I recollect wonderful memories from my trip to Istanbul years ago. It has been one of my most unforgettable vacations as mentioned in my BBC Good Food Middle East article. When news hit that a new “authentic” Turkish restaurant was soon to open in Dubai, you can understand my elation.
Turkish Village Restaurant & Café situated in Jumeirah-1 is a little Istanbul in Dubai. The beautiful designed restaurant resembles the Ottoman Empire and the architecture of Turkey with bold pillars and a blend of dark and light colors.
The walls are adorned with what resembles the “evil eye” which is every so evident all around Turkey. A blue light sets the tone for the restaurant at night; as blue is a dominant color of the evil eye.
The menu is true to Turkish cuisine with the Executive Chef Mustafa Demirhan hailing from Istanbul with nearly 40 years of experience!
I craved for the Turkish drink which I once quenched my thirst after a mid-day walk at the souk in Istanbul. Ayran – a yogurt based drink similar to the Indian lassi or the Iranian doogh at the Turkish Village was exactly what I remembered it to be: creamy, foamy and a semi salted drink.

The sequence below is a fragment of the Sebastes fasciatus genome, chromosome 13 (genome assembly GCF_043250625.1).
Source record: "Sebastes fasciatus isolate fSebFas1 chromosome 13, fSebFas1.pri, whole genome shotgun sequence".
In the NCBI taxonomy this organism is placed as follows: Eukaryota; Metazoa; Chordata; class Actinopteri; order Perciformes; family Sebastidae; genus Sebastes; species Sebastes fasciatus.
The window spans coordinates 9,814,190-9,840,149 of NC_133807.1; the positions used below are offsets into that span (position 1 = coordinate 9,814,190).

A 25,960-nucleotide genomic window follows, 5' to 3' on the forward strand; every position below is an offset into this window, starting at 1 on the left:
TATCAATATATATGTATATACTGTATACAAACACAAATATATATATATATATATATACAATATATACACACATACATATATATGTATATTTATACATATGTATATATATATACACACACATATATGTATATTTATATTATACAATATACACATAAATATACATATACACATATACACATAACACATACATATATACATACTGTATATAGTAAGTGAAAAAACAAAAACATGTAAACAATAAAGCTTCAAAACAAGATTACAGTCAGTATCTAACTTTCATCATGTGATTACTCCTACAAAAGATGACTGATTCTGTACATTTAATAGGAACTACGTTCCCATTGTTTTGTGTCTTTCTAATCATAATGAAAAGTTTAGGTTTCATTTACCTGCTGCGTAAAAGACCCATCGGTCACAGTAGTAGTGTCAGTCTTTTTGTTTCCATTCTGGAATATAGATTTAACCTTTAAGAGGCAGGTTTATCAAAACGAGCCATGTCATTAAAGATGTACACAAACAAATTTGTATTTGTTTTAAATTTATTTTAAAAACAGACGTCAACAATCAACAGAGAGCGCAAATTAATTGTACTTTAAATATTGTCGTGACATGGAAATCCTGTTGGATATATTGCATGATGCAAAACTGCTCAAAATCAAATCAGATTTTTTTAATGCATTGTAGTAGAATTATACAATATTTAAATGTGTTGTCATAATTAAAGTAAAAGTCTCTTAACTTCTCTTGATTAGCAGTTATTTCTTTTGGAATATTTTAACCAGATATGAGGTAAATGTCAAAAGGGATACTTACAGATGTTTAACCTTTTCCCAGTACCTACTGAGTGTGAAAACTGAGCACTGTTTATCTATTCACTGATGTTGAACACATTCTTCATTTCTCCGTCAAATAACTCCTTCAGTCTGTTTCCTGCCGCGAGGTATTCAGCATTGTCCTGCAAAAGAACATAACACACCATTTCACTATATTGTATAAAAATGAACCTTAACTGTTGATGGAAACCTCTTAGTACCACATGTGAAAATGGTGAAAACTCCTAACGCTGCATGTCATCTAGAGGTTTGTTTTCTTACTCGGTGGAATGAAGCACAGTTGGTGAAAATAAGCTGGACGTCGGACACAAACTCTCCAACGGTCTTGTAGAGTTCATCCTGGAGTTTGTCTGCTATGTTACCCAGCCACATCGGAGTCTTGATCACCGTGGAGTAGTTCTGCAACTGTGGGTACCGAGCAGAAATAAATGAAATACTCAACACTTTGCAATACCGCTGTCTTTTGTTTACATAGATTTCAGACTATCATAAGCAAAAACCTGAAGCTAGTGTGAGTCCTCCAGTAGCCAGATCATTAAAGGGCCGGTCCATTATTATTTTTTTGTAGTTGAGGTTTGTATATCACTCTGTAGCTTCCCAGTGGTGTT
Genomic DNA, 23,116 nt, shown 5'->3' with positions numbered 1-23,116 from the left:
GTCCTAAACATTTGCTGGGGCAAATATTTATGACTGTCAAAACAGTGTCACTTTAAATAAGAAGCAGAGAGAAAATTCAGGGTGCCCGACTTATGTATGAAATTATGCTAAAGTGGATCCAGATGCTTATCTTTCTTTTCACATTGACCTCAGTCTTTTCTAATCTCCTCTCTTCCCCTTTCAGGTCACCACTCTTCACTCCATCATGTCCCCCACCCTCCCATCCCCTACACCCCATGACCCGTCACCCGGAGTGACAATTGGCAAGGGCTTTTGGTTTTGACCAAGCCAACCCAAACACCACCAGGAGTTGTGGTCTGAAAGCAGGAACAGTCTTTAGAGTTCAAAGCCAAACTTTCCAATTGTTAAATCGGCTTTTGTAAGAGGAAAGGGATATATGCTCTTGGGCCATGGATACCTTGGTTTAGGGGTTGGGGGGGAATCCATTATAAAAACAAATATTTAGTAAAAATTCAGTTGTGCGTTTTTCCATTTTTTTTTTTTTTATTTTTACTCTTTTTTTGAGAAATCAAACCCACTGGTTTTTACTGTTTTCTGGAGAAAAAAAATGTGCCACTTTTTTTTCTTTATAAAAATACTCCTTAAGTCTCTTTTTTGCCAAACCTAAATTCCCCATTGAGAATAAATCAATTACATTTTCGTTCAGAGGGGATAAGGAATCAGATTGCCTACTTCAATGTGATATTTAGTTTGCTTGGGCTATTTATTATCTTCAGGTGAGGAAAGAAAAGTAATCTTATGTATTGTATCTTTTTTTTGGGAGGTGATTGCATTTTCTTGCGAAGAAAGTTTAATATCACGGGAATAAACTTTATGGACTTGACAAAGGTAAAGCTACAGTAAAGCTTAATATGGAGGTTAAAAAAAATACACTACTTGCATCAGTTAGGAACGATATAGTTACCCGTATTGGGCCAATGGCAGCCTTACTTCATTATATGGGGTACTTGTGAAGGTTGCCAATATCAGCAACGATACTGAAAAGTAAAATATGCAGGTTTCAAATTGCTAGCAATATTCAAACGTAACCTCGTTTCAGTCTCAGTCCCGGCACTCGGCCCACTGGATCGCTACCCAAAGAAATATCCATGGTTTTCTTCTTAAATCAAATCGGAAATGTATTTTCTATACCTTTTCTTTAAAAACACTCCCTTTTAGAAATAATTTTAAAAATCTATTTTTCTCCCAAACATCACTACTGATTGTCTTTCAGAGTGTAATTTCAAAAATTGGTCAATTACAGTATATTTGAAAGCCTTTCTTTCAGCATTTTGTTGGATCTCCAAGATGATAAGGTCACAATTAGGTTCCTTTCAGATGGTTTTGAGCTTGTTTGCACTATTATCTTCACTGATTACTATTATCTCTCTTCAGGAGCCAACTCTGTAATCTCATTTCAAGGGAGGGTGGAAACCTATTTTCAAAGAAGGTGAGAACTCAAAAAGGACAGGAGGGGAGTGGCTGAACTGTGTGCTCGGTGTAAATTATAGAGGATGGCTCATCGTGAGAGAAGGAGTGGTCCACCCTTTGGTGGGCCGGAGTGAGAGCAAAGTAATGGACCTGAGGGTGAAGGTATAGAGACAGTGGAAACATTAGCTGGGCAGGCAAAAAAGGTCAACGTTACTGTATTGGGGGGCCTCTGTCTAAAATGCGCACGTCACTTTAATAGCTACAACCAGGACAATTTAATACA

In comparison, Turkish cuisine boasts a variety of mezze, from leafy salads, to use of eggplants, tomatoes and various fresh vegetables that create flavorsome Turkish salads adorned with gleaming dressings. The grape leaves, Sheppard’s salad, and the Turkish labneh and yogurt with purslane are just a few tasted that provided a brilliant start to a hearty meal at TVR.
Steaming freshly baked Turkish bread (pita) made rounds at the table from the kitchen every 20 minutes. The deliciously soft and warm bread was baked coated with an egg wash, topped with sesame and nigella seeds.
The Doner Kebab, a Turkey staple dish was slow cooked with the succulent meat gleaming in its natural juices and fat, perfectly cooked and seasoned accompanied with a rice pilaf.
The Meter Craze
A meter long Etliekmek: konya bread with mince lamb mixture was one of the stars of the night as the buttery mince meat and, the subtle spices with the crisp bread soaking the flavors of the meat.
The meter long Urfa Kebab, a less spicy version of the Adana Kebab is what dreams are made off. The sizable kebab is enough to share between 2-4 people made with meat imported from Turkey. The meat was marinated and cooked to perfection, retaining the juiciness. The aroma was overwhelming as the kebab teased the tastebuds.
Turkey is known for its syrup and crunchy based Phyllo (filo) pastries. The Künefe made with soft cheese placed between two layers of kadayif and cooked in the copper plate was served hot with syrup, pistachios and clotted cream! Tasty and unlike from the various Kunafas available in Dubai! The crispy texture and taste was ever so present with each bite of the Baklavas served at TVR.
The experience at TVR was exceptional with keen detail to service as the server worked in tune with each other as the food glistened and spoke for itself with each satisfying bite.
Check out my contemporary Turkish cuisine experience at Zurna | Dubai